That’s not a farm bill. That’s a costly, short-sighted biofuels policy.  Continue reading


Recently I watched John Stosell’s program on “Politician’s Top Ten Promises Gone Wrong.” Ethanol’s promise gone wrong was surpassed only by the housing subsidy bubble and the promise that more and bigger Europe-style government was the answer to the future.

Six years ago, when President Bush expanded the corn ethanol mandate, I wrote that producing more corn ethanol would take too much of the scarce prime cropland the world needs to produce its food. Almost immediately, in 2008, a spike in oil prices created a global shortage of corn, with food riots in two dozen countries. (The price of corn is inevitably global.)

Now this year’s Corn Belt drought has brought us face to face—again—with high-priced hunger for the world’s poor, no answer to global warming, and a sinful waste of the world’s currently scarce financial resources. Continue reading

Avery: What Really Triggers a Resource Crisis?

During a symposium held recently at the Holocaust Memorial Museum, Yale historian, Tim Snyder told the attendees: “Climate change acts as a “multiplier of other resource crises leading to “the ecological panic that I’m afraid will lead to mass killings in the decades come.” In his attempt to predict the future, he is relying on historic resource crises that have led to mass killings, revolts, invasions, and famines. However, almost all of those resource crises came during the earth’s “little ice ages,” not during our planet’s warm cycles. (Neither Hitler nor Mao Tse Tung were driven by resource crises; Japan may have thought it was, but their invasion of China cost a terrible price) Continue reading

Locovore’s Dilemma: A Different View on Buying Locally

A Canadian couple of my acquaintance has just published a book provocatively titled The Locovore’s Dilemma: In Praise of the 10,000 Mile Diet. A new review in Publisher’s Weekly calls it a “daring, bare-knuckled, frequently sarcastic defense of the status quo in Western industrial agribusiness. From the point of view of the well-off, well-fed North American who does not have to toil much of the day for his subsistence, what’s not to praise in the West’s ability to provide the world with cheap, fast, uniform, reliable, bug-resistant, vitamin-enhanced food?” Continue reading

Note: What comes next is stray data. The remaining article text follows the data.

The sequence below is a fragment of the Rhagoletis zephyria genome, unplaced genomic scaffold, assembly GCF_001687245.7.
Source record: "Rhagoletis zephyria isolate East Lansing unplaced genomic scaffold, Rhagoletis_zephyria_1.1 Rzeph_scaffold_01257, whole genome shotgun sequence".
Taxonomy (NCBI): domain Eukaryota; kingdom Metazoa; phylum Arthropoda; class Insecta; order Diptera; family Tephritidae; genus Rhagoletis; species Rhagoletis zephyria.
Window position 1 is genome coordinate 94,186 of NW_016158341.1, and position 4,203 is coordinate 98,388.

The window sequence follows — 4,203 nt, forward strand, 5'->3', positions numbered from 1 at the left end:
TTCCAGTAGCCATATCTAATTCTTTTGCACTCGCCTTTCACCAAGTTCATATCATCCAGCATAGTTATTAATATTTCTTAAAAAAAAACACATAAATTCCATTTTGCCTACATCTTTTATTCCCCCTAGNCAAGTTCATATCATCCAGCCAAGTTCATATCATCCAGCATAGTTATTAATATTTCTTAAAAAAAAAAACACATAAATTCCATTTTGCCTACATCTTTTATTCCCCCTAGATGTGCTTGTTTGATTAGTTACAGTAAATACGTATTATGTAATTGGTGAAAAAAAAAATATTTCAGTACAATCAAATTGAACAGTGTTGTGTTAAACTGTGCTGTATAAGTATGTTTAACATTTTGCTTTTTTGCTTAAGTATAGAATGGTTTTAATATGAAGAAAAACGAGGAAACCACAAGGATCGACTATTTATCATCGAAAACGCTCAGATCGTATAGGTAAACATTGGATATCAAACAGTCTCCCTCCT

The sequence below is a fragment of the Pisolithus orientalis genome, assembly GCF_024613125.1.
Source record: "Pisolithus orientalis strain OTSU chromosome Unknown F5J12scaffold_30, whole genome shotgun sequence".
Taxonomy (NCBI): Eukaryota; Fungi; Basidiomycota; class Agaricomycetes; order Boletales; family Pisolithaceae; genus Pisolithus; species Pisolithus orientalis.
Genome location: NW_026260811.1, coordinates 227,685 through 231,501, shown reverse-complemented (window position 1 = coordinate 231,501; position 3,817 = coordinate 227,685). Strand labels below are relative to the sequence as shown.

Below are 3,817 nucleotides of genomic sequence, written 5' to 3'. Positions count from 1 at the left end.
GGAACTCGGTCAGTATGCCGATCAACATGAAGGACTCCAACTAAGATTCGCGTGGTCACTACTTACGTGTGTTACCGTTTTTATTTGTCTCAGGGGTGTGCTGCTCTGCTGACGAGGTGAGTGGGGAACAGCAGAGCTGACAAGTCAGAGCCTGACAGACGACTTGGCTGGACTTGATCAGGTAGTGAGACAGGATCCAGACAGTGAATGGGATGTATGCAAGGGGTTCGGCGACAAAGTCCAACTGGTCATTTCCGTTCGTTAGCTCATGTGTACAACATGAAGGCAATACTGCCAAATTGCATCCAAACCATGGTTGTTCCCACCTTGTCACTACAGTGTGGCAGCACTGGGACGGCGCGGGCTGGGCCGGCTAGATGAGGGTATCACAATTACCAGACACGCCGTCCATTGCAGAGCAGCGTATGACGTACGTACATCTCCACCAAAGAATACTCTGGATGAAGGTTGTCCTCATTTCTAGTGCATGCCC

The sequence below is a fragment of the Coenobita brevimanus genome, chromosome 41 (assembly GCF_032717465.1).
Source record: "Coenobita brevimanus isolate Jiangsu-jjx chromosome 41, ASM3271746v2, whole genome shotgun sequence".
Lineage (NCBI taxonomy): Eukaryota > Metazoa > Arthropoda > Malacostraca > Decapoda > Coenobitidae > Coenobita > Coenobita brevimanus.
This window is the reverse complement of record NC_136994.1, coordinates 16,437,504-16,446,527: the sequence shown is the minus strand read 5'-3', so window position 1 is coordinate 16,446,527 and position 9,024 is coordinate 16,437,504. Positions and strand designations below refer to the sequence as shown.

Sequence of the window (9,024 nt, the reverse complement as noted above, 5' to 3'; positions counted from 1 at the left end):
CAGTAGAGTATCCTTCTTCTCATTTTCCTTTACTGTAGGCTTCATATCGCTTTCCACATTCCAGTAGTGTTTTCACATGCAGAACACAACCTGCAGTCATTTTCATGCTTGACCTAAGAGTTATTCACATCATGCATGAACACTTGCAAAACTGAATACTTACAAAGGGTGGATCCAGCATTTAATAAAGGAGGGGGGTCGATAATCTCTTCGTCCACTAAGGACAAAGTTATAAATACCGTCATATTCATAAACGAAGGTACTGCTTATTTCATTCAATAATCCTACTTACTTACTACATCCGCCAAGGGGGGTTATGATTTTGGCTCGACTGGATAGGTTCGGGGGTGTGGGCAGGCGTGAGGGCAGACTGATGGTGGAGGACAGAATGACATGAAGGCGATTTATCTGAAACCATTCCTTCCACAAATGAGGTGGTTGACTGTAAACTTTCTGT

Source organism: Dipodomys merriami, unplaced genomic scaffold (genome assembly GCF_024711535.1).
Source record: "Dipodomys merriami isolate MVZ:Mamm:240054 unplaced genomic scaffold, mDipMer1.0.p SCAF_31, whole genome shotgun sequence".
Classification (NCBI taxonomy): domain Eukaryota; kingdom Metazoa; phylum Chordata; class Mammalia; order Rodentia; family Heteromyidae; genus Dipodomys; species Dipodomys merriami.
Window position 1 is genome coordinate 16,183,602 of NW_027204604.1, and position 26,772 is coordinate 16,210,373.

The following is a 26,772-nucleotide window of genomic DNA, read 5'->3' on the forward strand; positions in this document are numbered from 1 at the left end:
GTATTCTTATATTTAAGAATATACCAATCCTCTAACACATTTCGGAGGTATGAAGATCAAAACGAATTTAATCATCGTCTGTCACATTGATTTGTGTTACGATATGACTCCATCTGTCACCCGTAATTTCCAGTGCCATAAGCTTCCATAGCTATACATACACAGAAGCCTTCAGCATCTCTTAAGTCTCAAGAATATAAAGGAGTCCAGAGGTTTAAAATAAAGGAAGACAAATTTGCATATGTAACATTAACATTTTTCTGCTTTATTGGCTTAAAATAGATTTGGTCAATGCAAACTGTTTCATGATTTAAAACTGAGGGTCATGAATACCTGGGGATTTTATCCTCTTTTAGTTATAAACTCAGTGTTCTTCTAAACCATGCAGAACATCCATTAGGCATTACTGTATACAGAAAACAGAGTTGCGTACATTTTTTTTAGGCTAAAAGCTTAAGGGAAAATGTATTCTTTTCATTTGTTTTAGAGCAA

Avery: UN Climate Panel and “Extreme Weather”

The Intergovernmental Panel on Climate Change admitted last week it had no evidence to support the various claims that the planet’s weather is becoming “more extreme.” The new IPCC report on weather extremes reads: “While there is evidence that increases in greenhouse gases have likely caused changes in some types of extremes, there is no simple answer to question of whether the climate, in general, has become more or less extreme.” Continue reading

Raw Milk: Buying Danger

The U.S. Centers for Disease Control finally confirmed that drinking raw milk is more than twice as dangerous then drinking pasteurized milk. And the raw milk disease outbreaks are more dangerous’ especially for kids and the elderly. This is the CDC’s reluctant response to a craze among the alternate believers for “all natural.” CDC made the announcement after a 13-year review!